Besides the committee suggested capacity building of audit capability to measure savings by the finance ministry as well as the ministries of social justice, tribal affairs and the ministry of development of North Eastern region. The implementing agencies should consider implementation of these within a period of 60 days, it said.
The committee suggested a ranking and reward framework to encourage and recognise government departments, state governments, districts and panchayats and other market participants who lead the efforts on enabling digital payments. NITI Aayog should undertake implementation of this along with state governments and this should be achieved in 60-90 days.
The committee suggested measures to promote digital payments, including:
- Promoting Aadaar based eKYC and paperless authentication (including where Permanent Account Number (PAN) has not been obtained),
- Providing disincentives for usage of cash and
- Creating awareness and transparency on cost of cash
Implementation of the measures should be undertaken by the finance ministry, UIDAI, CBDT, Telecom Regulatory Authority of India (TRAI), ministry of HRD, DoPT and RBI. This may be initiated in the next 60-90 days.
The committee also suggested that the RBI may, within the existing regulatory framework of Payments and Settlement Act, 2007, immediately initiate steps to consider outsourcing the function of operation of payment systems like Real Time Gross Settlement (RTGS) and National Electronic Fund Transafer (NEFT).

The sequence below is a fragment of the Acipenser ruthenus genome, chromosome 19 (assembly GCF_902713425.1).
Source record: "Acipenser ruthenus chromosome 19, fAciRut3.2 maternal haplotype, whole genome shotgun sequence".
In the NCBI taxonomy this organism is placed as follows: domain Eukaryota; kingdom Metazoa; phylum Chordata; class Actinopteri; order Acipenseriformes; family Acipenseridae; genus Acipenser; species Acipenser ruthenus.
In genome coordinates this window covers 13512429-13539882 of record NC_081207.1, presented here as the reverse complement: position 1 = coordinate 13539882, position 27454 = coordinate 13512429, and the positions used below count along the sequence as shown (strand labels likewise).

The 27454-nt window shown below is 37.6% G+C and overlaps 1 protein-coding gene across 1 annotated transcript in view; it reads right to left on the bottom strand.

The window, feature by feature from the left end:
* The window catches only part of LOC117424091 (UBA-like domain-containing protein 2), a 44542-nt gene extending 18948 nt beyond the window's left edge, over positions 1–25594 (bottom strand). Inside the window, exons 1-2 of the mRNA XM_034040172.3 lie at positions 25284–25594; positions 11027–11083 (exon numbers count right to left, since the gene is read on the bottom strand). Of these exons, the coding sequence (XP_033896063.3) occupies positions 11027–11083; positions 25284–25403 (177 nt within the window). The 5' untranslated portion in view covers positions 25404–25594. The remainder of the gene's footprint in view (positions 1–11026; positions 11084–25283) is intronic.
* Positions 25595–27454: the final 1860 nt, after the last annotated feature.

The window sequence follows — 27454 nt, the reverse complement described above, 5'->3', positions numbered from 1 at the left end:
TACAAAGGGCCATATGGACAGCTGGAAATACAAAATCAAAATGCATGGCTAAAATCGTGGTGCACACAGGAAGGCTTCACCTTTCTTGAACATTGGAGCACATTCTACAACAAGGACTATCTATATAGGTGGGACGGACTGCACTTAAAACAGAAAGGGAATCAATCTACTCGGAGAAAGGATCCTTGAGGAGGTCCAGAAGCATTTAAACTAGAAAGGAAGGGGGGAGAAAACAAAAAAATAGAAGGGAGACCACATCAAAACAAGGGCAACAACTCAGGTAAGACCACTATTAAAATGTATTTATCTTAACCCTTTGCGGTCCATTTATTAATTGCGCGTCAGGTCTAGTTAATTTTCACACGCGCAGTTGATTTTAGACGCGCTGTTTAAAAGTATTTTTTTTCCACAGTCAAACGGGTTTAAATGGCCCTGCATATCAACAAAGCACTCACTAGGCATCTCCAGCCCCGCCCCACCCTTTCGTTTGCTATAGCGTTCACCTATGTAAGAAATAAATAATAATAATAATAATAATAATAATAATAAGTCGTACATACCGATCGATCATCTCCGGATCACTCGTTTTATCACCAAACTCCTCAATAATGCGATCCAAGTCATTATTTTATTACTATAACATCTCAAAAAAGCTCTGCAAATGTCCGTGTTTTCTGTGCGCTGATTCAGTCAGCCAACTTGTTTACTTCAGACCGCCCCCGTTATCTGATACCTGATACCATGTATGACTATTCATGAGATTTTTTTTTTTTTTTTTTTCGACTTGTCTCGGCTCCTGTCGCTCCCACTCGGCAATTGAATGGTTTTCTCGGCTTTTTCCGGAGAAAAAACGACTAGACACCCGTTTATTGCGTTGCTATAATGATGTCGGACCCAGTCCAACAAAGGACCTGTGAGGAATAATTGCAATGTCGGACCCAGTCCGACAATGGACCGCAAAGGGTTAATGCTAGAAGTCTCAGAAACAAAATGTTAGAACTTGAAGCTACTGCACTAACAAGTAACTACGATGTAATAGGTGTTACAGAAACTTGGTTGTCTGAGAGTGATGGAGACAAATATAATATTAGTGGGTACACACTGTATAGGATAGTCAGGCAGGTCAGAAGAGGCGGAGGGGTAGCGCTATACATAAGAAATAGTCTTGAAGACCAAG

While moving RTGS to a separate operator is not envisaged for now – a cost benefit analysis may be initiated as an initial step. Overtime, multiple payment system operators should be encouraged and payment systems should be operated by market entities. The committee wants a consultation paper on this to be released in the next 180 days.
RBI, the committee said, may upgrade payment systems like RTGS and NEFT to operate on 24x7 basis in due course of time. RBI should progressively increase their timings over due course. (A consultation paper may be released over 90 days).
The committee also wants RBI to allow non-bank PSPs to directly access payment systems and issue regulations for consultation over 60 days.
The committee envisages the NPCI to be payments centric in its ownership and objectives. Ownership of NPCI should be diversified widely to include more banks and include non-banks. Its board should be represented by majority public interest directors and include shareholder directors.
NPCI should be allowed to function independently the committee said, adding that regulations for this may be released for consultation over the next 60 days.
The committee wants payments to be inter-operable between bank and non-banks as well as within non-banks. Mobile number and Aadhaar based fully inter-operable payments should be prioritised, the committee said, adding that NPCI may enable this on its platforms over 60 days.
It also suggested creation of a formal mechanism to enable innovations and new business models and issue of a consultation paper on this over the next 90-120 days.
Besides the committee wants other supplementary measures to promote digital payments, including issuing regulations on Systemically Important Payment System (SIPS) and Systemically Important Financial Institutions (SIFIs), growing acceptance network, enabling faster and cheaper credit and promoting cross border payments. The committee suggested that regulations on these may be released for consultation over the next 60-180 days.
The RBI may within two weeks of releasing this report, develop a comprehensive metric to quantitatively measure and monitor the enhancement of digital payment services in India, it added.